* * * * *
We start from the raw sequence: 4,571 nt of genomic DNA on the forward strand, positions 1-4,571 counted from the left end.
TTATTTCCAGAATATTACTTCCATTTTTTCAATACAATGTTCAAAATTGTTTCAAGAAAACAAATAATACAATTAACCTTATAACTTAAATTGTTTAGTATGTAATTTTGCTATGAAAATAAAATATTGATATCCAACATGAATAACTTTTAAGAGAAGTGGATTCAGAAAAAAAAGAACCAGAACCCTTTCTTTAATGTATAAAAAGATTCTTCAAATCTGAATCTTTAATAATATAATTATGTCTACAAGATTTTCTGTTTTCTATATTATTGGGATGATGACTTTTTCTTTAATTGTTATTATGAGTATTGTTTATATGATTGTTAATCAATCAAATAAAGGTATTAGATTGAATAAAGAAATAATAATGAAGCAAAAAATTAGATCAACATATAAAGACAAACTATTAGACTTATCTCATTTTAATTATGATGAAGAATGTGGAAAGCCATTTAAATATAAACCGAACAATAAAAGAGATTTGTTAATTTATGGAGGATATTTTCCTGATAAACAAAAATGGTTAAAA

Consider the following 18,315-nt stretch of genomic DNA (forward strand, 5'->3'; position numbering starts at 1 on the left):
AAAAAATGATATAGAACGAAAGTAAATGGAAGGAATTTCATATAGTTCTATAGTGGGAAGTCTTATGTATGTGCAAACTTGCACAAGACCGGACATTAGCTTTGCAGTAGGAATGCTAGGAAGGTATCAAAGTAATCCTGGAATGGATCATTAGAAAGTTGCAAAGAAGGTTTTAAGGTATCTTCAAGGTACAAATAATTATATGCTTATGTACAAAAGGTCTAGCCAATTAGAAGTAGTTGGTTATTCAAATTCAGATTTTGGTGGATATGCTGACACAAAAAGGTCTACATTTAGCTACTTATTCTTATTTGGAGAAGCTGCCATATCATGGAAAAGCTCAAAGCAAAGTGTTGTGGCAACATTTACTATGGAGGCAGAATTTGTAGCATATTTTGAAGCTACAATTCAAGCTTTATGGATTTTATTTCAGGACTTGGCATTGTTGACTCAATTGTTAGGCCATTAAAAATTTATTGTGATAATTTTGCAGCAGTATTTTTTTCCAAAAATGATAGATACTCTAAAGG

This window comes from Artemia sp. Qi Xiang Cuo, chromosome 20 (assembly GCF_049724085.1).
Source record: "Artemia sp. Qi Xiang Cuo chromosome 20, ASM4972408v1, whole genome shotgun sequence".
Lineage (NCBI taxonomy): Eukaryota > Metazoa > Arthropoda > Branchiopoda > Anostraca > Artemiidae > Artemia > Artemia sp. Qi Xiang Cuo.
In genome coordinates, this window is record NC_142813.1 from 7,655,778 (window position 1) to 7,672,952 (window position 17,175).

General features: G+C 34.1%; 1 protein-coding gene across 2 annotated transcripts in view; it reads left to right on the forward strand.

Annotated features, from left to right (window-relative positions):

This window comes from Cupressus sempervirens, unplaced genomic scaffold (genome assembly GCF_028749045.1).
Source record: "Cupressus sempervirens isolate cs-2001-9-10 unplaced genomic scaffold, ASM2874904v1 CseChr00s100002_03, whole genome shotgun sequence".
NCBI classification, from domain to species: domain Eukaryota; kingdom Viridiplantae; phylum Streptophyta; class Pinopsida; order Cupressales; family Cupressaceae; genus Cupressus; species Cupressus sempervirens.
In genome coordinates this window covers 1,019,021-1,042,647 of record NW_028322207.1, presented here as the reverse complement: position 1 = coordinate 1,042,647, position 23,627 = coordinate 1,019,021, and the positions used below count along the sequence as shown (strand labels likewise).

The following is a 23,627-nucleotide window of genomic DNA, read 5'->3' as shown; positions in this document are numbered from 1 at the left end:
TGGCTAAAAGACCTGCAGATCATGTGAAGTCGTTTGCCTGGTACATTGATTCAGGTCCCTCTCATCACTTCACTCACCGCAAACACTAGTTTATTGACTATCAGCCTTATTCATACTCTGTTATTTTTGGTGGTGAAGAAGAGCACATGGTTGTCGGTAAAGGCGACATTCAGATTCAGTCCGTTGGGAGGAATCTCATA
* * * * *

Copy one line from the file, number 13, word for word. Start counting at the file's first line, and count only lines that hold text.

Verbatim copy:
NCBI classification, from domain to species: domain Eukaryota; kingdom Viridiplantae; phylum Streptophyta; class Pinopsida; order Cupressales; family Cupressaceae; genus Cupressus; species Cupressus sempervirens.